In the play Prometheus Bound, from the 5th century BC, the writer Aeschylus expands on the role Prometheus played in the war against his fellow Titans. In the play, Prometheus claims to have counseled the Titans against going to war.
The name Prometheus is usually translated to mean “foresight.” Prometheus had the foresight to know that the war would not be won by pure strength, but by cunning and intelligence.
When the Titans refused to listen to his prophecy and insisted on a war against the upstart gods, Prometheus joined the side of the Olympians against them. His foresight and wisdom helped Zeus gain the upper hand many times.
As the war dragged on, Gaia eventually took the side of Zeus as well. She told them where her monstrous children, the Hundred-Handers and the Cyclopes, had been imprisoned.
Zeus and his allies freed Gaia’s children to fight with them. With the aid of the monsters, Zeus was finally able to defeat Cronus.
The Titans were cast into the deepest part of Tartarus, the hellish underworld, and the Hecatonchieres were set as their guards. Prometheus, as one of the few to take the side of the younger gods, was given a place of honor at Olympus.
Zeus became the new king of the gods, with his siblings ruling beside him. They established a new throne on Mount Olympus.
Each Olympian was given domain over a different aspect of the earth. Their allies in the war were given gifts and responsibilities of their own.
Valued for his foresight, Prometheus became one of the new king’s most valuable and trusted advisors. He was often consulted to mediate disputes and prevent disasters.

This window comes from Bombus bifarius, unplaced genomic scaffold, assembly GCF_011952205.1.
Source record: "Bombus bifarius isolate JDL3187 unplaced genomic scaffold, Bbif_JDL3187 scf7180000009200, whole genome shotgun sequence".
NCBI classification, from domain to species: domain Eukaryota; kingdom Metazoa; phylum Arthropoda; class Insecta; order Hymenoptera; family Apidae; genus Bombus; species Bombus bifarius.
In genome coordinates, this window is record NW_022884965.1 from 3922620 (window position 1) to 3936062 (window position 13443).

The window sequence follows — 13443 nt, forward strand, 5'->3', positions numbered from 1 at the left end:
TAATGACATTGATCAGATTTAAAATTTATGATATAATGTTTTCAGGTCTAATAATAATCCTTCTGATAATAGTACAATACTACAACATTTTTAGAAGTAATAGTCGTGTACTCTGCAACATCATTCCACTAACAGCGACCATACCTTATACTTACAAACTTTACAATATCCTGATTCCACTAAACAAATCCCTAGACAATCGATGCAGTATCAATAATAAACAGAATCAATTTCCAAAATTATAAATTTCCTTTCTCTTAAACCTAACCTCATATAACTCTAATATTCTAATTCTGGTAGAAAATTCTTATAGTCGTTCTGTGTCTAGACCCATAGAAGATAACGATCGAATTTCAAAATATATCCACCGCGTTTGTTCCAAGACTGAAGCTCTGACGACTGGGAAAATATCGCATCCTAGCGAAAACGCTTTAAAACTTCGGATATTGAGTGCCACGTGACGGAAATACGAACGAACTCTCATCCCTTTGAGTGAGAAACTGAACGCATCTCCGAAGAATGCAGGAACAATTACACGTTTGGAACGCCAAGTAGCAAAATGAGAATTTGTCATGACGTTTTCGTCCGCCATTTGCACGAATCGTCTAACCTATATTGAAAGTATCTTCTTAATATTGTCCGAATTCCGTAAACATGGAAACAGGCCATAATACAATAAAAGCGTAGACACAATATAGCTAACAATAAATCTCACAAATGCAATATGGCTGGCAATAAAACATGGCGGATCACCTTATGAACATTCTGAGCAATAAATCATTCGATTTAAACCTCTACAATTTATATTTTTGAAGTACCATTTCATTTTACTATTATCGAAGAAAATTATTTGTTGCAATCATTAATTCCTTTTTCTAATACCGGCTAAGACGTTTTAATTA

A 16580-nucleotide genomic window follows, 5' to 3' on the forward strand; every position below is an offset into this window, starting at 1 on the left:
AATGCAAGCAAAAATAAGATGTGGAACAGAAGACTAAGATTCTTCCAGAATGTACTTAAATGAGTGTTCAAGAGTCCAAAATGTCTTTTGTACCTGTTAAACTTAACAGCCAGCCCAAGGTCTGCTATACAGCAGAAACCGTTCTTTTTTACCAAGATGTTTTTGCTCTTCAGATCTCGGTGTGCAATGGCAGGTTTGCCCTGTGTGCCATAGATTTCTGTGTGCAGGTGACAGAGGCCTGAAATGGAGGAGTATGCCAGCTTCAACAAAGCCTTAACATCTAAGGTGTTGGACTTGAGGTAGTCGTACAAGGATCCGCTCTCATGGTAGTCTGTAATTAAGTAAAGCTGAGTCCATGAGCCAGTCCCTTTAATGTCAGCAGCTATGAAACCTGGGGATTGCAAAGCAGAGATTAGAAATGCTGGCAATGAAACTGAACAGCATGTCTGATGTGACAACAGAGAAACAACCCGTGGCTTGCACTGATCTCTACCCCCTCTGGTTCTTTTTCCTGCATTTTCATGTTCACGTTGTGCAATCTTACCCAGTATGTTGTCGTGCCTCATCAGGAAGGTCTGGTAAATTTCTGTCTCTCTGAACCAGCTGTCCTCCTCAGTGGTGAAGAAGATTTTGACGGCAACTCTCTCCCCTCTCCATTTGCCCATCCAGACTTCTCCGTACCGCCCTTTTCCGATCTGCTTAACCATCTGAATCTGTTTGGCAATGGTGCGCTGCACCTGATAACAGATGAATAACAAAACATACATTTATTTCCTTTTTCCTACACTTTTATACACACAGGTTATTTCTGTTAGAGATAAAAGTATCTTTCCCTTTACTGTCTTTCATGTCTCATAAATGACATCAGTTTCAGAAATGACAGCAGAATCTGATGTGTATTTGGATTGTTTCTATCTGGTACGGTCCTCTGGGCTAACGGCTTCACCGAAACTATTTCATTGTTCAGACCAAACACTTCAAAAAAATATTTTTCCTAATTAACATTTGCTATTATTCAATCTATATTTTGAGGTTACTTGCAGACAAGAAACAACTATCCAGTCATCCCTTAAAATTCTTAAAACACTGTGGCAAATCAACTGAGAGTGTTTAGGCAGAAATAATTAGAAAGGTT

Unfortunately for Prometheus, the good favor he had earned during the Titanomachy was not to last.
While Prometheus was a friend of the Olympians, he truly loved humans.
The Greeks had many different myths regarding the creation of mankind, but according to some writings it was Prometheus himself who created the first mortals. Aesop, for example, claimed the Titan fashioned the first men out of clay and tears.
Prometheus is often shown in art fashioning men out of clay.
According to Plato, the gods had created men but Prometheus was the one who gave them their greatest gifts.
His brother Epimetheus, whose name meant “afterthought,” had carelessly given animals all the best tools for survival.
Animals had fur to keep them warm and sharp teeth and claws to defend themselves and hunt for food. Humans were weak and vulnerable by comparison.
Seeing that humans had no natural defenses against nature or the elements, Prometheus took pity on them. He stole the mechanical skills of Hephaestus and the wisdom of Athena and gave them to humans so they could survive and prosper.
Some stories also say that this was the first time Prometheus gave humans the gift of fire. It would not be the last, though.
However the relationship began, it was clear that Prometheus loved mortals.
Unfortunately, Zeus didn’t always share that love. The king of the gods took little notice of mankind until the time came for him to claim his share of what they produced.